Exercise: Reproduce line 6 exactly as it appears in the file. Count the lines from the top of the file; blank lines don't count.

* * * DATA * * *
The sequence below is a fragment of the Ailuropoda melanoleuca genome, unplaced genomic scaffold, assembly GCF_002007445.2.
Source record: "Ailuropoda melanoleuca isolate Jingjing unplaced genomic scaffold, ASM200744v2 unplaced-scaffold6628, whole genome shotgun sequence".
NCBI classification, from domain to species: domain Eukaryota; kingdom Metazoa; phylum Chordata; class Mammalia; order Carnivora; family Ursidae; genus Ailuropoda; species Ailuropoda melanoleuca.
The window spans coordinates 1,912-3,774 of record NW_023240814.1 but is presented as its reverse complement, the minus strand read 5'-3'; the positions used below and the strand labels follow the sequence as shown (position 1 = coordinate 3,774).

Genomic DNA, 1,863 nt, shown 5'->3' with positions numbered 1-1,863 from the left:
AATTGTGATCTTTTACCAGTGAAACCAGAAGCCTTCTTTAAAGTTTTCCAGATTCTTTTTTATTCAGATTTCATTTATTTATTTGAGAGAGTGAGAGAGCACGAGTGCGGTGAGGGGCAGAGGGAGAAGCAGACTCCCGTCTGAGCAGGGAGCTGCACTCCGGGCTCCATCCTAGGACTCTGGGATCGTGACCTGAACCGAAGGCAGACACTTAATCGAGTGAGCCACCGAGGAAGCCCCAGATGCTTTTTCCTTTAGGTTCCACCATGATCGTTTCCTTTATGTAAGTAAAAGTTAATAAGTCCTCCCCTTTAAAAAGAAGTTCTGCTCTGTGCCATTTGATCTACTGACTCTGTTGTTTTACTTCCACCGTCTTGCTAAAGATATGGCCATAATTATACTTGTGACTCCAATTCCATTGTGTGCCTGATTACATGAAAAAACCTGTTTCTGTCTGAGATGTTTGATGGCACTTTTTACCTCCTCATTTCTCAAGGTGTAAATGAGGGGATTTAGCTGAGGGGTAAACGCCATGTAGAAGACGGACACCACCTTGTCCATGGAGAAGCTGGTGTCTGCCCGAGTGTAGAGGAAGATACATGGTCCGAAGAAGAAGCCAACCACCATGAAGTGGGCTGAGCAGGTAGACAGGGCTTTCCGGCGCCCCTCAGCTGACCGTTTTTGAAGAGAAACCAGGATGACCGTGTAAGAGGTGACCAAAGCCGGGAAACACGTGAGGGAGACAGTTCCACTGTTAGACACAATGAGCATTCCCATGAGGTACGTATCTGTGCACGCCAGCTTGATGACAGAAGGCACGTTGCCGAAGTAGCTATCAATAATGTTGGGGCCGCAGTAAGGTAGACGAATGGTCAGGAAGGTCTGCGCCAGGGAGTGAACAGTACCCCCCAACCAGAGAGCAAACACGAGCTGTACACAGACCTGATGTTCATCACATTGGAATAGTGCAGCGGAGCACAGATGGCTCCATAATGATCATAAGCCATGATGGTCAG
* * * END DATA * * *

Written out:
AATTGTGATCTTTTACCAGTGAAACCAGAAGCCTTCTTTAAAGTTTTCCAGATTCTTTTTTATTCAGATTTCATTTATTTATTTGAGAGAGTGAGAGAGCACGAGTGCGGTGAGGGGCAGAGGGAGAAGCAGACTCCCGTCTGAGCAGGGAGCTGCACTCCGGGCTCCATCCTAGGACTCTGGGATCGTGACCTGAACCGAAGGCAGACACTTAATCGAGTGAGCCACCGAGGAAGCCCCAGATGCTTTTTCCTTTAGGTTCCACCATGATCGTTTCCTTTATGTAAGTAAAAGTTAATAAGTCCTCCCCTTTAAAAAGAAGTTCTGCTCTGTGCCATTTGATCTACTGACTCTGTTGTTTTACTTCCACCGTCTTGCTAAAGATATGGCCATAATTATACTTGTGACTCCAATTCCATTGTGTGCCTGATTACATGAAAAAACCTGTTTCTGTCTGAGATGTTTGATGGCACTTTTTACCTCCTCATTTCTCAAGGTGTAAATGAGGGGATTTAGCTGAGGGGTAAACGCCATGTAGAAGACGGACACCACCTTGTCCATGGAGAAGCTGGTGTCTGCCCGAGTGTAGAGGAAGATACATGGTCCGAAGAAGAAGCCAACCACCATGAAGTGGGCTGAGCAGGTAGACAGGGCTTTCCGGCGCCCCTCAGCTGACCGTTTTTGAAGAGAAACCAGGATGACCGTGTAAGAGGTGACCAAAGCCGGGAAACACGTGAGGGAGACAGTTCCACTGTTAGACACAATGAGCATTCCCATGAGGTACGTATCTGTGCACGCCAGCTTGATGACAGAAGGCACGTTGCCGAAGTAGCTATCAATAATGTTGGGGCCGCAGTAAGGTAGACGAATGGTCAGGAAGGTCTGCGCCAGGGAGTGAACAGTACCCCCCAACCAGAGAGCAAACACGAGCTGTACACAGACCTGATGTTCATCACATTGGAATAGTGCAGCGGAGCACAGATGGCTCCATAATGATCATAAGCCATGATGGTCAG